I’d like to see what you think about one (and a half) versions of the surprise examination paradox. I’m not actually sure this case is paradoxical; it’s a variant of one of the variants Williamson considers in Knowledge and Its Limits.
It goes like this:
Mr. Chips is teaching a class that meets Monday through Friday for the whole semester (which is, let’s say, ten weeks long). On the first day of class, he announces, “There will be a test one day during the semester; I’ve scheduled it already, but I won’t tell you when it is yet.”
On the second day of class, he announces, “About that test: It’s not on the last day; and if it is on a certain day, you can’t come to know now that it’s on the next day–unless yesterday you already knew that it wasn’t on the next day. And when I say ‘next day’, I’m counting weekends.”
Mr. Chips is extraordinarily reliable, such that it would be reasonable to take any ordinary assertion of his as conferring knowledge.
The students reason as follows:
Yesterday, we knew only that the exam would be on some weekday.
Today, we know that the exam won’t be on the last Friday, because Mr. Chips told us so.
The exam can’t be on the last Thursday, either. Because if it were on the last Thursday, we wouldn’t have come to know that the exam wasn’t on the next day. But we have come to know that the exam isn’t on the next day (the last Friday); and we didn’t know that yesterday.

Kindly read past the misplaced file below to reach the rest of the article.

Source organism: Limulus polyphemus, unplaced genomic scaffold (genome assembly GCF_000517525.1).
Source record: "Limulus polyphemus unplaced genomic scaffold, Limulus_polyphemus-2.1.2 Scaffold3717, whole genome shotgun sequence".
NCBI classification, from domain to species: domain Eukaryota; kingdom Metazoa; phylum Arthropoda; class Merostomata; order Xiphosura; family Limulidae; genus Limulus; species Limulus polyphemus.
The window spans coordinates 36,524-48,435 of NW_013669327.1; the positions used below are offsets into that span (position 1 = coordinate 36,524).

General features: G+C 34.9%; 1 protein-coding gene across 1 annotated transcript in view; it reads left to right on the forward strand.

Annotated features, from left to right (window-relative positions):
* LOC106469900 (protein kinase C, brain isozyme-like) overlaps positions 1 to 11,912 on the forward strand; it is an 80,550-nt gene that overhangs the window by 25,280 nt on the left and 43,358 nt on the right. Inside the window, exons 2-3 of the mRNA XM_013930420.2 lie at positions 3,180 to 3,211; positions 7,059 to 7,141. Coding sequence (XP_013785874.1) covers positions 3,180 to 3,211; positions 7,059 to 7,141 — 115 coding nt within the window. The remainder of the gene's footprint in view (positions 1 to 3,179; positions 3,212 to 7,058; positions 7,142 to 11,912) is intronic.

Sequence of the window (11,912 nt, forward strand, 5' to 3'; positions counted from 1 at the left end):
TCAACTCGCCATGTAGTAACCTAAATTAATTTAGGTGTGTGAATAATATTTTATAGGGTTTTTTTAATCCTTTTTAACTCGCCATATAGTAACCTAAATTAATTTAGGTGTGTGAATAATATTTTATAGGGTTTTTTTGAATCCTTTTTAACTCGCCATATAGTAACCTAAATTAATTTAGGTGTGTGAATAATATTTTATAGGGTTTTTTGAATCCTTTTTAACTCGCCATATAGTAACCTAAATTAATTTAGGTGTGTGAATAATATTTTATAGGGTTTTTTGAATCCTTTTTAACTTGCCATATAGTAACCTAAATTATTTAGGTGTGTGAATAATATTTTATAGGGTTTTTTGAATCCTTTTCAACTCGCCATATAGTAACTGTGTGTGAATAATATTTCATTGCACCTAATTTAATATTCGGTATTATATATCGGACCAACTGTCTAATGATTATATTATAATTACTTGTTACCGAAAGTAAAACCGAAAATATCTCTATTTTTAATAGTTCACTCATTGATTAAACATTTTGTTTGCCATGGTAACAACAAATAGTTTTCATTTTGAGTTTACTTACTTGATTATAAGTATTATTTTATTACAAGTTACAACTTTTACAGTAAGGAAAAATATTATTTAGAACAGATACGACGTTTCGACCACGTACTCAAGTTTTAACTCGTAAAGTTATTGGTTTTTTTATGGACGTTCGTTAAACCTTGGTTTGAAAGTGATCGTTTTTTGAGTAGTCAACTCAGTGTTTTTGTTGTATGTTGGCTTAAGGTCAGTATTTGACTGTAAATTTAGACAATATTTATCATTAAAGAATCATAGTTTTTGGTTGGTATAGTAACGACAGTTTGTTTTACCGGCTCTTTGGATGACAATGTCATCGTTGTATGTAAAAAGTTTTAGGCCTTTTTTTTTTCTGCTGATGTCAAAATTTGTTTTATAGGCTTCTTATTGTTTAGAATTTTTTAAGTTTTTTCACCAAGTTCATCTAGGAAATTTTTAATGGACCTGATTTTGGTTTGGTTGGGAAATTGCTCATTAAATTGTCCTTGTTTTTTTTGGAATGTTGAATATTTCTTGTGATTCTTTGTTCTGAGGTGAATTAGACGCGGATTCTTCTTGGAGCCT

Nor can the exam be on the last Wednesday. Because we have come to know (in the previous paragraph) that the exam isn’t on the last Thursday, we didn’t know that yesterday, and according to what Mr. Chips said we couldn’t have come to know that if the exam was on the last Wednesday.
Similary, the exam can’t be on the last Monday or Tuesday.
But the exam might be on the next-to-last Friday. Because we already knew yesterday that the exam wouldn’t be on the next day, since class doesn’t meet Saturday. So what Mr. Chips said doesn’t rule out that the exam isn’t on the last Friday, or any earlier day.
So we know that the exam doesn’t take place in the last week, but it might take place any other time.
My questions: Suppose the exam is in fact scheduled for the next-to-last Wednesday. Do the students come to know that the exam isn’t any day during the last week?
Suppose the exam is in fact scheduled for the last Wednesday. Do the students have the right to be annoyed at Mr. Chips? (They’d have the right to be annoyed at him if he told them a falsehood; but that might not be the only possible grounds for annoyance. I’m deliberately leaving this vague.)